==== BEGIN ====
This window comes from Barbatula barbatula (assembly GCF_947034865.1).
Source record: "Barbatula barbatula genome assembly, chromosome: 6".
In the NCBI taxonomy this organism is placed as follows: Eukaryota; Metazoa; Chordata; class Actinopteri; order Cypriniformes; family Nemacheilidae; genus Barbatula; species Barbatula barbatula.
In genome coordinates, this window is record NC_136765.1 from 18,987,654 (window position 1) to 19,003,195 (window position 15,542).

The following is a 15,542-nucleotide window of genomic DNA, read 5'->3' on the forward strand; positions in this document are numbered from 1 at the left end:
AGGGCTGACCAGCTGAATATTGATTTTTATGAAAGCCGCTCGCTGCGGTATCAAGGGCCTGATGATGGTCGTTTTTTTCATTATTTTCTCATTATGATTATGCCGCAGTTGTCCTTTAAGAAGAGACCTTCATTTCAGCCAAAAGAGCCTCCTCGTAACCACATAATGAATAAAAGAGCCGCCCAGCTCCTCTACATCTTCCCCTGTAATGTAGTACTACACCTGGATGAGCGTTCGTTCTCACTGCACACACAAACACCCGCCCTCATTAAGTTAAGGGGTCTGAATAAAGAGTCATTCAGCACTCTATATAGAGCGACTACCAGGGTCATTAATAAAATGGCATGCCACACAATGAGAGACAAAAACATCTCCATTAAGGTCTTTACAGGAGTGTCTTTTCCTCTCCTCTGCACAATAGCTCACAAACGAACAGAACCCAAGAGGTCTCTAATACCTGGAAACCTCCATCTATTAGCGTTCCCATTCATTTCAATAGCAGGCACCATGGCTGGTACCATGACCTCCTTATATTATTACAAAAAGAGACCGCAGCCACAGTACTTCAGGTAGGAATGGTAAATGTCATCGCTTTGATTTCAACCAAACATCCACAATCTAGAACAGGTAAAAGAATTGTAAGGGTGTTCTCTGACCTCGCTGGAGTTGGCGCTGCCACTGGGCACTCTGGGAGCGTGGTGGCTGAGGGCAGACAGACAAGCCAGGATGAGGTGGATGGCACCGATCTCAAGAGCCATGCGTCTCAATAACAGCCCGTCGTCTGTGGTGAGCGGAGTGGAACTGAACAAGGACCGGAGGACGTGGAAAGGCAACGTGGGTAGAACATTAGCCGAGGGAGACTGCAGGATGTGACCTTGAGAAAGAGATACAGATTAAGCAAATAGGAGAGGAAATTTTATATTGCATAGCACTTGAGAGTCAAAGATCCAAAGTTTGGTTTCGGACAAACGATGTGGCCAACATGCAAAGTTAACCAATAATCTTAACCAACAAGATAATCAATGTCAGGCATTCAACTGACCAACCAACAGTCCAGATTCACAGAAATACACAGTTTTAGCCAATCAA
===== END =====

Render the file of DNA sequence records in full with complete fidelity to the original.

This window comes from Barbatula barbatula (assembly GCF_947034865.1).
Source record: "Barbatula barbatula genome assembly, chromosome: 6".
In the NCBI taxonomy this organism is placed as follows: Eukaryota; Metazoa; Chordata; class Actinopteri; order Cypriniformes; family Nemacheilidae; genus Barbatula; species Barbatula barbatula.
In genome coordinates, this window is record NC_136765.1 from 18,987,654 (window position 1) to 19,003,195 (window position 15,542).

The following is a 15,542-nucleotide window of genomic DNA, read 5'->3' on the forward strand; positions in this document are numbered from 1 at the left end:
AGGGCTGACCAGCTGAATATTGATTTTTATGAAAGCCGCTCGCTGCGGTATCAAGGGCCTGATGATGGTCGTTTTTTTCATTATTTTCTCATTATGATTATGCCGCAGTTGTCCTTTAAGAAGAGACCTTCATTTCAGCCAAAAGAGCCTCCTCGTAACCACATAATGAATAAAAGAGCCGCCCAGCTCCTCTACATCTTCCCCTGTAATGTAGTACTACACCTGGATGAGCGTTCGTTCTCACTGCACACACAAACACCCGCCCTCATTAAGTTAAGGGGTCTGAATAAAGAGTCATTCAGCACTCTATATAGAGCGACTACCAGGGTCATTAATAAAATGGCATGCCACACAATGAGAGACAAAAACATCTCCATTAAGGTCTTTACAGGAGTGTCTTTTCCTCTCCTCTGCACAATAGCTCACAAACGAACAGAACCCAAGAGGTCTCTAATACCTGGAAACCTCCATCTATTAGCGTTCCCATTCATTTCAATAGCAGGCACCATGGCTGGTACCATGACCTCCTTATATTATTACAAAAAGAGACCGCAGCCACAGTACTTCAGGTAGGAATGGTAAATGTCATCGCTTTGATTTCAACCAAACATCCACAATCTAGAACAGGTAAAAGAATTGTAAGGGTGTTCTCTGACCTCGCTGGAGTTGGCGCTGCCACTGGGCACTCTGGGAGCGTGGTGGCTGAGGGCAGACAGACAAGCCAGGATGAGGTGGATGGCACCGATCTCAAGAGCCATGCGTCTCAATAACAGCCCGTCGTCTGTGGTGAGCGGAGTGGAACTGAACAAGGACCGGAGGACGTGGAAAGGCAACGTGGGTAGAACATTAGCCGAGGGAGACTGCAGGATGTGACCTTGAGAAAGAGATACAGATTAAGCAAATAGGAGAGGAAATTTTATATTGCATAGCACTTGAGAGTCAAAGATCCAAAGTTTGGTTTCGGACAAACGATGTGGCCAACATGCAAAGTTAACCAATAATCTTAACCAACAAGATAATCAATGTCAGGCATTCAACTGACCAACCAACAGTCCAGATTCACAGAAATACACAGTTTTAGCCAATCAA